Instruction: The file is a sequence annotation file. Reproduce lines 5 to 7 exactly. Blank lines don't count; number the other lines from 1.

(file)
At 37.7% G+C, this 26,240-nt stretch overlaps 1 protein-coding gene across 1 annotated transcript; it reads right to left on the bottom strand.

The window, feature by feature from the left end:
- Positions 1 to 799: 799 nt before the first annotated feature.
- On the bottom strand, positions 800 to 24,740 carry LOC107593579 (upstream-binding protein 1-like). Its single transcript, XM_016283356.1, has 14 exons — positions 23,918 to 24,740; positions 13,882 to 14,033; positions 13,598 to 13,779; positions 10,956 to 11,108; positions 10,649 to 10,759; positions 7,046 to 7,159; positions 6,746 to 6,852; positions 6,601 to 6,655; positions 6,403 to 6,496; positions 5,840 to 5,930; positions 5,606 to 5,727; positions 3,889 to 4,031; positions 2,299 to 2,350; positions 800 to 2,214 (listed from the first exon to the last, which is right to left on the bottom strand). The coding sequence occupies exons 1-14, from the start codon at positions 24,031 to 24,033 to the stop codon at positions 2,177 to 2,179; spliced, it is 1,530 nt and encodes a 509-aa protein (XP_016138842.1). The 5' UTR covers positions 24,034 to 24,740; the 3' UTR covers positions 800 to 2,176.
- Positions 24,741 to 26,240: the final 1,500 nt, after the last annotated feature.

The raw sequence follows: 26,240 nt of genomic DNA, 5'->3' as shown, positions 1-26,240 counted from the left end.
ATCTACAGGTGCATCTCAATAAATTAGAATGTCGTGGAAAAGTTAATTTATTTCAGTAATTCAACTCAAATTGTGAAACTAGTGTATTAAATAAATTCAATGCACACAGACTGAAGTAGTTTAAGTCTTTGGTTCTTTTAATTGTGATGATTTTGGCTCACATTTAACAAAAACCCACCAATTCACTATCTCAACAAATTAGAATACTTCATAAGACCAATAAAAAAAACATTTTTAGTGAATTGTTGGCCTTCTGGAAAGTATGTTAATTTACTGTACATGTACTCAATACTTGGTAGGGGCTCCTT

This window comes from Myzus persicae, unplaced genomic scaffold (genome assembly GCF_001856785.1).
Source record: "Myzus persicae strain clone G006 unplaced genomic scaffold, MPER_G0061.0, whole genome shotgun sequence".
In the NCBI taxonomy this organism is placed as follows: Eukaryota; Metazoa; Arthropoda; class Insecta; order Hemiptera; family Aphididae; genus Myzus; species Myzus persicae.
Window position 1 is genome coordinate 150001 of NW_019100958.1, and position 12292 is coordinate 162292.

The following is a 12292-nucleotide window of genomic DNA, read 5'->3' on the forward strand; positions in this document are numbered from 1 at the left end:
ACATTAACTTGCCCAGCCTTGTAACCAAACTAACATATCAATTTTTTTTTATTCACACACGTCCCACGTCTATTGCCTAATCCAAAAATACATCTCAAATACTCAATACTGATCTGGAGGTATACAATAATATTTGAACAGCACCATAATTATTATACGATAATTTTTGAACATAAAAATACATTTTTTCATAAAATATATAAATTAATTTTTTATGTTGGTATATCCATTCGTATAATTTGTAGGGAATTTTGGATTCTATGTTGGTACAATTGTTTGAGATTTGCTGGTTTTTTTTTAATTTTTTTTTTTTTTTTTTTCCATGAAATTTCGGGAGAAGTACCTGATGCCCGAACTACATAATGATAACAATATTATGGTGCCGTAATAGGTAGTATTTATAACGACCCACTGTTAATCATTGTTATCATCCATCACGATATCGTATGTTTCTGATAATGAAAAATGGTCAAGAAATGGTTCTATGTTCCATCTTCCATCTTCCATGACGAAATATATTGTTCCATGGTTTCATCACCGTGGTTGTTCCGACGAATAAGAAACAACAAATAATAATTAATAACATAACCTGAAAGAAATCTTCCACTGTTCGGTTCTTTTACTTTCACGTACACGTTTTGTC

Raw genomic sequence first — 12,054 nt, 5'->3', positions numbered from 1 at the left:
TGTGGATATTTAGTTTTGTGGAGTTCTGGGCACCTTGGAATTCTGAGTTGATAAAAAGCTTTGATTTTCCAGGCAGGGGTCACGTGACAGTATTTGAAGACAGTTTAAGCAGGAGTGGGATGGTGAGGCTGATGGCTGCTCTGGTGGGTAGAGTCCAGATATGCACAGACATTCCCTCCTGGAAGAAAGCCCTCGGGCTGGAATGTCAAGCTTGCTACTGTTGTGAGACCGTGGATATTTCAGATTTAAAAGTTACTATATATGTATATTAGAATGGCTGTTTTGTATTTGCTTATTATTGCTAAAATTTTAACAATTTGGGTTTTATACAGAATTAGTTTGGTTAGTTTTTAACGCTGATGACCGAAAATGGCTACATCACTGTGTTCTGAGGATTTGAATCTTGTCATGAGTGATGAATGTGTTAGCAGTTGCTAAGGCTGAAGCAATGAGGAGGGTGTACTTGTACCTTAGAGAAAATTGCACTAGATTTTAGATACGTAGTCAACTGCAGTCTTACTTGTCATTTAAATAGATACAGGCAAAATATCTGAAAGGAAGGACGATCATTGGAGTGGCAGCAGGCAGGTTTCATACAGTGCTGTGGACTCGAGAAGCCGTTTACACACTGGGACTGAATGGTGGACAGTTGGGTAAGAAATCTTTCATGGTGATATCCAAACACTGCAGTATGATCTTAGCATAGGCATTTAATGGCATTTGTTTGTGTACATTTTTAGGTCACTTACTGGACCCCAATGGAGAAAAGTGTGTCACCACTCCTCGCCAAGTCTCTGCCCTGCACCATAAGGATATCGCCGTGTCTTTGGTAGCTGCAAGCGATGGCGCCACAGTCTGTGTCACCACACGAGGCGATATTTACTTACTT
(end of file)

- Positions 24,741 to 26,240: the final 1,500 nt, after the last annotated feature.

The raw sequence follows: 26,240 nt of genomic DNA, 5'->3' as shown, positions 1-26,240 counted from the left end.
ATCTACAGGTGCATCTCAATAAATTAGAATGTCGTGGAAAAGTTAATTTATTTCAGTAATTCAACTCAAATTGTGAAACTAGTGTATTAAATAAATTCAATGCACACAGACTGAAGTAGTTTAAGTCTTTGGTTCTTTTAATTGTGATGATTTTGGCTCACATTTAACAAAAACCCACCAATTCACTATCTCAACAAATTAGAATACTTCATAAGACCAATAAAAAAAACATTTTTAGTGAATTGTTGGCCTTCTGGAAAGTATGTTAATTTACTGTACATGTACTCAATACTTGGTAGGGGCTCCTT